The FA have this evening confirmed Luis Suarez (Beercelona) has been found guilty of racial misconduct towards Patrice Evra and have handed the Liverpool forward an eight-match ban and a fine of £40,000, pending appeal.
The Independent Regulatory Commission announced the decision as follows:
- Mr Suarez used insulting words towards Mr Evra during the match contrary to FA Rule E3(1);
- The insulting words used by Mr Suarez included a reference to Mr Evra’s colour within the meaning of Rule E3(2);
- Mr Suarez shall be warned as to his future conduct, be suspended for eight matches covering all first team competitive matches and fined the sum of £40,000;
- The [penalty] is suspended pending the outcome of any appeal lodged by Mr Suarez against this decision.
The fourth point here is crucial- the Merseyside club have 14 days in which to contest the decision, which means that Suarez is available for selection over the next fortnight. The length of time until appeal takes in four Premier League games- (wig, BLA, NEW, mcy) – and with Kenny Dalglish’s side struggling for goals right now, there’s every chance that, for as long as the club feel he is in the right frame of mind, Suarez will take part in these games.
Liverpool has since released a strongly worded statement last night and it’s pretty obvious, upon reading, that not only are they firmly behind their player, they will also be appealing this decision. The following excerpt sums up their thoughts:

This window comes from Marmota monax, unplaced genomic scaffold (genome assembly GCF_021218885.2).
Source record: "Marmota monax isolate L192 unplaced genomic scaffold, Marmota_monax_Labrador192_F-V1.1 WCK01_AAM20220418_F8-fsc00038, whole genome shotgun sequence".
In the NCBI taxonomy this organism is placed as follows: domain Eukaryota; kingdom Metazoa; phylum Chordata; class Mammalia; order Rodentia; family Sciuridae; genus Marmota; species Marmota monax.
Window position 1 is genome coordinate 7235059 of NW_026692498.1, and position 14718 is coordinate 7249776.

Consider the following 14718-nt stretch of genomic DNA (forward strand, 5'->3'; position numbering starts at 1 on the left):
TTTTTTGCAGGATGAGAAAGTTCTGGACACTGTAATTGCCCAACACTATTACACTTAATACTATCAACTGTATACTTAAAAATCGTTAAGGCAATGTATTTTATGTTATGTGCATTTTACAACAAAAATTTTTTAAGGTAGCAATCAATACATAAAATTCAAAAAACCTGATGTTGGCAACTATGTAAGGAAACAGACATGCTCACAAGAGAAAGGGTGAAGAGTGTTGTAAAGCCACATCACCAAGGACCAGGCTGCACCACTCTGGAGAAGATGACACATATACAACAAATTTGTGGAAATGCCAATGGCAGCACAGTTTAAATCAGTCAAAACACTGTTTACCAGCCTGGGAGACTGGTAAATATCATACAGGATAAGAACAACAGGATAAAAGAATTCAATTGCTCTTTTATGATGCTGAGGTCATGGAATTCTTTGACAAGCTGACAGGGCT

We find it extraordinary that Luis can be found guilty on the word of Patrice Evra alone when no-one else on the field of play – including Evra’s own Manchester United teammates and all the match officials – heard the alleged conversation between the two players in a crowded Kop goalmouth while a corner kick was about to be taken.
It seems incredible to us that a player of mixed heritage should be accused and found guilty in the way he has based on the evidence presented. We do not recognise the way in which Luis Suarez has been characterised. Nothing we have heard in the course of the hearing has changed our view that Luis Suarez is innocent of the charges brought against him and we will provide Luis with whatever support he now needs to clear his name.
With the suspension on hold until after the outcome of any appeal, then, it’s impossible to speculate what games Suarez could potentially miss. Given that the FA have taken two months to reach this decision, it’s fair to say the likely appeal won’t be rapidly resolved.